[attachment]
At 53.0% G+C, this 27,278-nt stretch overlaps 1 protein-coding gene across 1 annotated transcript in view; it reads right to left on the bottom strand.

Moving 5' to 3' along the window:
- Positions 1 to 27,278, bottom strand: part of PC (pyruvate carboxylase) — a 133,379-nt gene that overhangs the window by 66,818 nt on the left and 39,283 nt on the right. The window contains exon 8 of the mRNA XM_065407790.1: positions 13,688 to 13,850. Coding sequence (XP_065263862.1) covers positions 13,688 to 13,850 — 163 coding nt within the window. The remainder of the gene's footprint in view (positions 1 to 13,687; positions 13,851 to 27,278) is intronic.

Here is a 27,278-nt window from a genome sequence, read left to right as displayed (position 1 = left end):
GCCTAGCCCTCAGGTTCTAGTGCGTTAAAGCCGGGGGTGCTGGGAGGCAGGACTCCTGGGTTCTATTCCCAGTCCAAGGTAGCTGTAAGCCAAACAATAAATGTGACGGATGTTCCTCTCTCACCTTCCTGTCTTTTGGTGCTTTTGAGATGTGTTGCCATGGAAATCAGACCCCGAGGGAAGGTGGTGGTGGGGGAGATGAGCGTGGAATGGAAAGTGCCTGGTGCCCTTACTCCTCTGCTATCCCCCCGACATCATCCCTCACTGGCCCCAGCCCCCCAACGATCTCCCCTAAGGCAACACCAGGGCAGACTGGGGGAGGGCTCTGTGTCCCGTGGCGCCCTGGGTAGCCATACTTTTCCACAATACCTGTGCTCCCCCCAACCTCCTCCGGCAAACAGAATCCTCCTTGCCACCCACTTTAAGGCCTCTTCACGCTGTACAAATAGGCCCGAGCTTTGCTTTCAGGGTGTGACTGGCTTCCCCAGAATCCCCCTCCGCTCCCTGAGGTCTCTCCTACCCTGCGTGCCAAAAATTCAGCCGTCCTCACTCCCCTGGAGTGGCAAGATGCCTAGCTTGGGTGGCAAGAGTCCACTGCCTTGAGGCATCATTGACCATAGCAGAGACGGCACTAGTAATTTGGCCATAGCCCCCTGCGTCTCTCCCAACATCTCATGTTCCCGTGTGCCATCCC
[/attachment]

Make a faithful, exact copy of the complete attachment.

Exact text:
At 53.0% G+C, this 27,278-nt stretch overlaps 1 protein-coding gene across 1 annotated transcript in view; it reads right to left on the bottom strand.

Moving 5' to 3' along the window:
- Positions 1 to 27,278, bottom strand: part of PC (pyruvate carboxylase) — a 133,379-nt gene that overhangs the window by 66,818 nt on the left and 39,283 nt on the right. The window contains exon 8 of the mRNA XM_065407790.1: positions 13,688 to 13,850. Coding sequence (XP_065263862.1) covers positions 13,688 to 13,850 — 163 coding nt within the window. The remainder of the gene's footprint in view (positions 1 to 13,687; positions 13,851 to 27,278) is intronic.

Here is a 27,278-nt window from a genome sequence, read left to right as displayed (position 1 = left end):
GCCTAGCCCTCAGGTTCTAGTGCGTTAAAGCCGGGGGTGCTGGGAGGCAGGACTCCTGGGTTCTATTCCCAGTCCAAGGTAGCTGTAAGCCAAACAATAAATGTGACGGATGTTCCTCTCTCACCTTCCTGTCTTTTGGTGCTTTTGAGATGTGTTGCCATGGAAATCAGACCCCGAGGGAAGGTGGTGGTGGGGGAGATGAGCGTGGAATGGAAAGTGCCTGGTGCCCTTACTCCTCTGCTATCCCCCCGACATCATCCCTCACTGGCCCCAGCCCCCCAACGATCTCCCCTAAGGCAACACCAGGGCAGACTGGGGGAGGGCTCTGTGTCCCGTGGCGCCCTGGGTAGCCATACTTTTCCACAATACCTGTGCTCCCCCCAACCTCCTCCGGCAAACAGAATCCTCCTTGCCACCCACTTTAAGGCCTCTTCACGCTGTACAAATAGGCCCGAGCTTTGCTTTCAGGGTGTGACTGGCTTCCCCAGAATCCCCCTCCGCTCCCTGAGGTCTCTCCTACCCTGCGTGCCAAAAATTCAGCCGTCCTCACTCCCCTGGAGTGGCAAGATGCCTAGCTTGGGTGGCAAGAGTCCACTGCCTTGAGGCATCATTGACCATAGCAGAGACGGCACTAGTAATTTGGCCATAGCCCCCTGCGTCTCTCCCAACATCTCATGTTCCCGTGTGCCATCCC